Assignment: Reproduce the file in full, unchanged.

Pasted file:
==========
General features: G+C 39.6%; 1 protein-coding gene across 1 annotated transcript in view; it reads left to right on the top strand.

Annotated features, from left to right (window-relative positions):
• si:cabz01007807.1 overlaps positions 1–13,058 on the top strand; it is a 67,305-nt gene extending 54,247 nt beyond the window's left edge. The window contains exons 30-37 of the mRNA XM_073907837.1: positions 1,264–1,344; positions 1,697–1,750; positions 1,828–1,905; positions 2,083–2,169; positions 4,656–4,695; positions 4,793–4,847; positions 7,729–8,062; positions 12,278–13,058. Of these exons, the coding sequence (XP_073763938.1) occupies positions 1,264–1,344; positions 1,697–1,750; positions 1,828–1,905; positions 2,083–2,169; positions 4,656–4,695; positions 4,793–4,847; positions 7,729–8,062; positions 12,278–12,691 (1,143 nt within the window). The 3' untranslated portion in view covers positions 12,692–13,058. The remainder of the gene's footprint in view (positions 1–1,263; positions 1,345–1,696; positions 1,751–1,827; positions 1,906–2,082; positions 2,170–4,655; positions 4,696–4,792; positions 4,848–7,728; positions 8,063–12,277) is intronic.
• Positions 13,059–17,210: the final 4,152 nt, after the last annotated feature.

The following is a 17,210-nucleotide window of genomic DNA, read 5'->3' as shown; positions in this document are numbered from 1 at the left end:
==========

General features: G+C 39.6%; 1 protein-coding gene across 1 annotated transcript in view; it reads left to right on the top strand.

Annotated features, from left to right (window-relative positions):
• si:cabz01007807.1 overlaps positions 1–13,058 on the top strand; it is a 67,305-nt gene extending 54,247 nt beyond the window's left edge. The window contains exons 30-37 of the mRNA XM_073907837.1: positions 1,264–1,344; positions 1,697–1,750; positions 1,828–1,905; positions 2,083–2,169; positions 4,656–4,695; positions 4,793–4,847; positions 7,729–8,062; positions 12,278–13,058. Of these exons, the coding sequence (XP_073763938.1) occupies positions 1,264–1,344; positions 1,697–1,750; positions 1,828–1,905; positions 2,083–2,169; positions 4,656–4,695; positions 4,793–4,847; positions 7,729–8,062; positions 12,278–12,691 (1,143 nt within the window). The 3' untranslated portion in view covers positions 12,692–13,058. The remainder of the gene's footprint in view (positions 1–1,263; positions 1,345–1,696; positions 1,751–1,827; positions 1,906–2,082; positions 2,170–4,655; positions 4,696–4,792; positions 4,848–7,728; positions 8,063–12,277) is intronic.
• Positions 13,059–17,210: the final 4,152 nt, after the last annotated feature.

The following is a 17,210-nucleotide window of genomic DNA, read 5'->3' as shown; positions in this document are numbered from 1 at the left end: